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Ordovician Geography and Faunal Provinces Deduced from Trilobite Distribution

H. B. Whittington and C. P. Hughes
Philosophical Transactions of the Royal Society of London. Series B, Biological Sciences
Vol. 263, No. 850 (Jan. 6, 1972), pp. 235-278
Published by: Royal Society
Stable URL: http://www.jstor.org/stable/2417200
Page Count: 44
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Ordovician Geography and Faunal Provinces Deduced from Trilobite Distribution
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Abstract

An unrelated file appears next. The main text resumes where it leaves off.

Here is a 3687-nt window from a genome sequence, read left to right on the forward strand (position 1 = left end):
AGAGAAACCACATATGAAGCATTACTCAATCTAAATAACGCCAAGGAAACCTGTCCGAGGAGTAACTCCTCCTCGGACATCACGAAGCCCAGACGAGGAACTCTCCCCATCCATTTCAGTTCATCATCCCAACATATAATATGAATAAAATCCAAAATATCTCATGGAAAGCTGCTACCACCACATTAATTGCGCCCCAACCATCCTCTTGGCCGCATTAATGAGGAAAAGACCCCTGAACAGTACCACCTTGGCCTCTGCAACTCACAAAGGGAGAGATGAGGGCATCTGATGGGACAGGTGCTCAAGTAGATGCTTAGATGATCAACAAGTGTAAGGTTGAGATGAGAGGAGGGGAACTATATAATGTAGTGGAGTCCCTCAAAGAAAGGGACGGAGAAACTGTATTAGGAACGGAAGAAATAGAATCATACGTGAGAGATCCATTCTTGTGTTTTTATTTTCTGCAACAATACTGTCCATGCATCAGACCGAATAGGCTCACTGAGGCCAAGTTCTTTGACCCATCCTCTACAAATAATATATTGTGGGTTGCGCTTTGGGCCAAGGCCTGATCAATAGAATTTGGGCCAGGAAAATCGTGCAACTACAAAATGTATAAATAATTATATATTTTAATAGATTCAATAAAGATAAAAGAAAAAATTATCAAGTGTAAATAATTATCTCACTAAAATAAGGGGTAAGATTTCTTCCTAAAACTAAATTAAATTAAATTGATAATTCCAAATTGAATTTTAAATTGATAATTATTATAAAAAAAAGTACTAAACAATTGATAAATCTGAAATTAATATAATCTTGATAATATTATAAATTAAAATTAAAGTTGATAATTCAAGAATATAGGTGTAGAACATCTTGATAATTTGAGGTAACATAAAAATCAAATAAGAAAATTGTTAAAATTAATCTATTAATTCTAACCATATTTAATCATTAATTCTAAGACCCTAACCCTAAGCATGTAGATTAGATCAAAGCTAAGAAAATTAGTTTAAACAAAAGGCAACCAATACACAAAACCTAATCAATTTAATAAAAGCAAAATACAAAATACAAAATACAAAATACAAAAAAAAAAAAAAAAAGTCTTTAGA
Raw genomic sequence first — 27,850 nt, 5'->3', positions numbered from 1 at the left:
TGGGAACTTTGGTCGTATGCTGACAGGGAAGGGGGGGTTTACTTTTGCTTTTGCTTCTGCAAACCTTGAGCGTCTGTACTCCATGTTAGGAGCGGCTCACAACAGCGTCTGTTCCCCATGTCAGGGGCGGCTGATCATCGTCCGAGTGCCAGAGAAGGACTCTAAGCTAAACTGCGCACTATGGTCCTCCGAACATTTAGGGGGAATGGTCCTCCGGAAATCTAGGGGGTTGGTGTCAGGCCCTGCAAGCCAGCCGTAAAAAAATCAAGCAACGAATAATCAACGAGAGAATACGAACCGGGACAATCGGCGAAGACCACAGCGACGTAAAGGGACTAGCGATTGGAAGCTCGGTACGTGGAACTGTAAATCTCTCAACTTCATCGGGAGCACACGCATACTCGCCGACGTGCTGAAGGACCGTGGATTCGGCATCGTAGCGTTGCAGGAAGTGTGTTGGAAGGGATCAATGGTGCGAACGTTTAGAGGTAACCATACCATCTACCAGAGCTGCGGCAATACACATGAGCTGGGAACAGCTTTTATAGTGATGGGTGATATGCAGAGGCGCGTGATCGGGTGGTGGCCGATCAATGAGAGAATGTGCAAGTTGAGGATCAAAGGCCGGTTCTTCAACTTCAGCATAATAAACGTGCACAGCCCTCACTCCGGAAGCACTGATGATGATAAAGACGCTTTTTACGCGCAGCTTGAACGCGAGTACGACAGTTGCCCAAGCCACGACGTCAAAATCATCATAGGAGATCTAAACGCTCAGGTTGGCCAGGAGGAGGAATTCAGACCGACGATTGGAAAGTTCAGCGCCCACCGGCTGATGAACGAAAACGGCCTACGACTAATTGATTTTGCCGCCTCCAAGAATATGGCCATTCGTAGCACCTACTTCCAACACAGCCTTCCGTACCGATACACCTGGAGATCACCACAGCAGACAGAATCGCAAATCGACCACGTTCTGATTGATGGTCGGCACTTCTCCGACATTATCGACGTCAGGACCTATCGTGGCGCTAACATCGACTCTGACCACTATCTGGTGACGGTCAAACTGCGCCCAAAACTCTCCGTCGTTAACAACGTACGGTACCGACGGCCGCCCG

Lists of families and genera of trilobites from the stratigraphical series of the Ordovician have been compiled, using information considered adequate from various areas in the world. Dissimilarities between these faunas have been assessed at both generic and family level, using Simpson's index. These indices have been analysed by a non-metric multidimensional scaling technique, and the groupings revealed are interpreted as indicating faunal provinces. Four provinces are recognized in the Lower Ordovician, the faunal characteristics and geographical extent of three of them (the Bathyurid, Asaphid and Selenopeltis provinces) being as previously described. A fourth province, here named the Asaphopsis province, is proposed for South American and Australian faunas in the Arenig and Llanvirn; the affinities of faunas from southeast Asia are indeterminate. In the Caradoc, faunas from areas occupied earlier by Bathyurid, Asaphid and Asaphopsis faunas, together with trilobites from south-east Asia, constitute a single province, here named the Remopleuridid. The Selenopeltis province persists in southern Europe and North Africa. These two provinces are recognizable only by a generic analysis in the Ashgill, and the latest faunas of that series are world-wide. It is assumed that a faunal province originally extended over parts of a single continental mass (cf. Wilson 1966), and that migration between provinces is inhibited by width of seas or temperature differences. An assemblage of continental masses consistent with these assumptions, and with palaeomagnetic data, is proposed to give four palaeogeographical maps for the Ordovician period. The position of the proto-Atlantic ocean proposed by Wilson (1966), and Gondwanaland of McElhinney & Luck (1970), are accepted; the remainder of Eurasia is divided into four blocks. The maps suggest relative movements between continental blocks that may have removed barriers to migration and resulted in progressive merging of the faunal provinces. They are models to be tested against distributions of other animal groups, new palaeomagnetic and palaeoclimatic evidence, and theories on lithosphere plates. The geographical reconstructions imply that the faunas of South America, southern Europe and North Africa inhabited cool waters, those of North America, northern Europe, north-east Asia, south-east Asia and Australia, warm waters. Cooler water faunas appear to have been less diverse. Decreasing provinciality of faunas during the Ordovician appears to have been accompanied by a reduction in total diversity; supposed climatic deterioration does not seem to have resulted in increased diversity. The differences between contemporaneous faunas within the Bathyurid and Remopleuridid provinces are investigated, and are shown to reflect differences in environment and evolution and diversification of groups of trilobites which took place in these environments.

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